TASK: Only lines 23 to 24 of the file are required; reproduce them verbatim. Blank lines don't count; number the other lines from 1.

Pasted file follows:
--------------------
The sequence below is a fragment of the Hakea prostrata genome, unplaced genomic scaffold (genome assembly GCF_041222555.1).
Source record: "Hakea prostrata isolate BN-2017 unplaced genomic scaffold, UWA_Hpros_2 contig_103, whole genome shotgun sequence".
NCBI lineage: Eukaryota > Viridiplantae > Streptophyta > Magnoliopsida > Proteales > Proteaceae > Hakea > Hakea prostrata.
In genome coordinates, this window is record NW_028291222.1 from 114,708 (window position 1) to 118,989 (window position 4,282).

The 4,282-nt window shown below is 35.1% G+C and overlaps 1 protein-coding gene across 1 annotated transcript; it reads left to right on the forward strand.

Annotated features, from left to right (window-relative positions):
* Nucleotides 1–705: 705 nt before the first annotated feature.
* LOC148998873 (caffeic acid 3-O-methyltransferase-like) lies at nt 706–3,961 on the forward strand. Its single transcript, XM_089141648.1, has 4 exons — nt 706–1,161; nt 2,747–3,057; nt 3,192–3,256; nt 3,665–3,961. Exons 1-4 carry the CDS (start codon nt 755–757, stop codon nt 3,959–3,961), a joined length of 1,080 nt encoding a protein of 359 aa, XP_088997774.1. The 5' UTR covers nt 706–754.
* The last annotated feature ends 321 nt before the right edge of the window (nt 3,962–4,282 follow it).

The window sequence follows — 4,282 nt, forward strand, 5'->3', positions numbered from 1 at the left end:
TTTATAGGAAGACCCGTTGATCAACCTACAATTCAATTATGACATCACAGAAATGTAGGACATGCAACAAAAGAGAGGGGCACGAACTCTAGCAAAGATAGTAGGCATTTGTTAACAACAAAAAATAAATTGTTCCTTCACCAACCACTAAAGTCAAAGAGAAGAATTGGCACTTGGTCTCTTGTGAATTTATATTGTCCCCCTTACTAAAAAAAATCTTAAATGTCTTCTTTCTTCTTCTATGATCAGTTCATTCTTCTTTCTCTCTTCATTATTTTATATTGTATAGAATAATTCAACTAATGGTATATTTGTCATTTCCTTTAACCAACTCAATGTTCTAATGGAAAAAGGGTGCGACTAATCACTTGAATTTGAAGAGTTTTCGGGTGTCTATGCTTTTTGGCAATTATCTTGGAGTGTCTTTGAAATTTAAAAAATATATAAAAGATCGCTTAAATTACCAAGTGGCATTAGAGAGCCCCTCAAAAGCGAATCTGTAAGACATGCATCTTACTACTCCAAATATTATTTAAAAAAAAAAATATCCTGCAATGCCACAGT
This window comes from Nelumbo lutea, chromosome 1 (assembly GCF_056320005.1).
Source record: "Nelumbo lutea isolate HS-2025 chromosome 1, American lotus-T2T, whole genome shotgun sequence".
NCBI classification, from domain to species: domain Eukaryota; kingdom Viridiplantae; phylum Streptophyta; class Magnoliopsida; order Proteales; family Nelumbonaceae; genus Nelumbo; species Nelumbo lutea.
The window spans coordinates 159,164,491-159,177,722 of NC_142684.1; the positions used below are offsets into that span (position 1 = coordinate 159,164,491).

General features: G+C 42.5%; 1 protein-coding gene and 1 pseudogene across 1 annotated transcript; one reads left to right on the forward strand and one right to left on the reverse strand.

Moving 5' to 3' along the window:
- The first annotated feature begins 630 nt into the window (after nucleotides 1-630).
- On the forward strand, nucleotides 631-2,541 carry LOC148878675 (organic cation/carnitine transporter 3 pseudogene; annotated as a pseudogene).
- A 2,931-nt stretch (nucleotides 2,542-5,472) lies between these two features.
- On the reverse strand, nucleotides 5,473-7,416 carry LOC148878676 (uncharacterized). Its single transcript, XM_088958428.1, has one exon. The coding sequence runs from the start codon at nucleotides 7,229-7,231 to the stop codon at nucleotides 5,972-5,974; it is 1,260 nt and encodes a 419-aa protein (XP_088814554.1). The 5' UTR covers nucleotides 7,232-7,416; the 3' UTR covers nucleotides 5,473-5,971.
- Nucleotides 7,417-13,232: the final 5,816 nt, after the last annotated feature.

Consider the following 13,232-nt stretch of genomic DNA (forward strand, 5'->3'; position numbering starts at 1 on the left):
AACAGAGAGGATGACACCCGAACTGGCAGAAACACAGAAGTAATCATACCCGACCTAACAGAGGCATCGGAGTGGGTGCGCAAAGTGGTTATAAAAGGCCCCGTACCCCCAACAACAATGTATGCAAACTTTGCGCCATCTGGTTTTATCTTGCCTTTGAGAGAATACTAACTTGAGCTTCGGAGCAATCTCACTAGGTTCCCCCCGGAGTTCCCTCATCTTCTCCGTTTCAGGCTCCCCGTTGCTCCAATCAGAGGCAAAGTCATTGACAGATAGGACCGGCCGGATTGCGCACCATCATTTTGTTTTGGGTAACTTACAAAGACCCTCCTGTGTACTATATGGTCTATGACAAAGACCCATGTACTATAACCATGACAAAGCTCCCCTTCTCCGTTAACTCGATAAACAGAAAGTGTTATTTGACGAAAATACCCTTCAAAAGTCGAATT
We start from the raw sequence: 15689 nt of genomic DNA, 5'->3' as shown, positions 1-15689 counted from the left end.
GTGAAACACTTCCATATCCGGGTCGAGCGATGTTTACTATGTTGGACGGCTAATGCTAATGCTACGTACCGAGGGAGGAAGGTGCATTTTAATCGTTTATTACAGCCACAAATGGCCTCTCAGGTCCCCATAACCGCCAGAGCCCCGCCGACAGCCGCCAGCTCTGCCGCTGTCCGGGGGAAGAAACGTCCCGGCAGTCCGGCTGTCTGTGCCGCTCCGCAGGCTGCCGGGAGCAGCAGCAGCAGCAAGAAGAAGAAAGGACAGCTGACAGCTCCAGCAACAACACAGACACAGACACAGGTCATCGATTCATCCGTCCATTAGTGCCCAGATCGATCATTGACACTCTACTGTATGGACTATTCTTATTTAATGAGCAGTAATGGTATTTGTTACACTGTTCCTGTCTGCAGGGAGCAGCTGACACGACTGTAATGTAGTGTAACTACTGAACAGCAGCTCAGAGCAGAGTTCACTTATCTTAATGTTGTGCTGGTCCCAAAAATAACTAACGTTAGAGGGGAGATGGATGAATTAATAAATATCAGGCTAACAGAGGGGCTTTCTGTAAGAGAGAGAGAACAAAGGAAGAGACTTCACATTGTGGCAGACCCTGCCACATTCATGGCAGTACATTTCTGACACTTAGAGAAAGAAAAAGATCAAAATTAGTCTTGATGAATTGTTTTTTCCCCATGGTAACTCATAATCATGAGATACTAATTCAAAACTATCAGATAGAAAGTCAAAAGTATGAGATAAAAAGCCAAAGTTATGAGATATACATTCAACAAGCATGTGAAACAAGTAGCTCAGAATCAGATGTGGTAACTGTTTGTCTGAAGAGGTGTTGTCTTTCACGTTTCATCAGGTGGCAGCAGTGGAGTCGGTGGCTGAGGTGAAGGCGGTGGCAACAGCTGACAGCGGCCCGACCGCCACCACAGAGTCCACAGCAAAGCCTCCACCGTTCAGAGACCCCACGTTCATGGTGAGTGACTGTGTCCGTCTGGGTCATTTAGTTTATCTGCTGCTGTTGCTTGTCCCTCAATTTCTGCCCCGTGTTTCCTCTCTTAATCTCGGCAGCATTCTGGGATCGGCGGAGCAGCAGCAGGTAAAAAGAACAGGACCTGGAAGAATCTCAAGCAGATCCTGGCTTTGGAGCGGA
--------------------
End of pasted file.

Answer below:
Consider the following 13,232-nt stretch of genomic DNA (forward strand, 5'->3'; position numbering starts at 1 on the left):
AACAGAGAGGATGACACCCGAACTGGCAGAAACACAGAAGTAATCATACCCGACCTAACAGAGGCATCGGAGTGGGTGCGCAAAGTGGTTATAAAAGGCCCCGTACCCCCAACAACAATGTATGCAAACTTTGCGCCATCTGGTTTTATCTTGCCTTTGAGAGAATACTAACTTGAGCTTCGGAGCAATCTCACTAGGTTCCCCCCGGAGTTCCCTCATCTTCTCCGTTTCAGGCTCCCCGTTGCTCCAATCAGAGGCAAAGTCATTGACAGATAGGACCGGCCGGATTGCGCACCATCATTTTGTTTTGGGTAACTTACAAAGACCCTCCTGTGTACTATATGGTCTATGACAAAGACCCATGTACTATAACCATGACAAAGCTCCCCTTCTCCGTTAACTCGATAAACAGAAAGTGTTATTTGACGAAAATACCCTTCAAAAGTCGAATT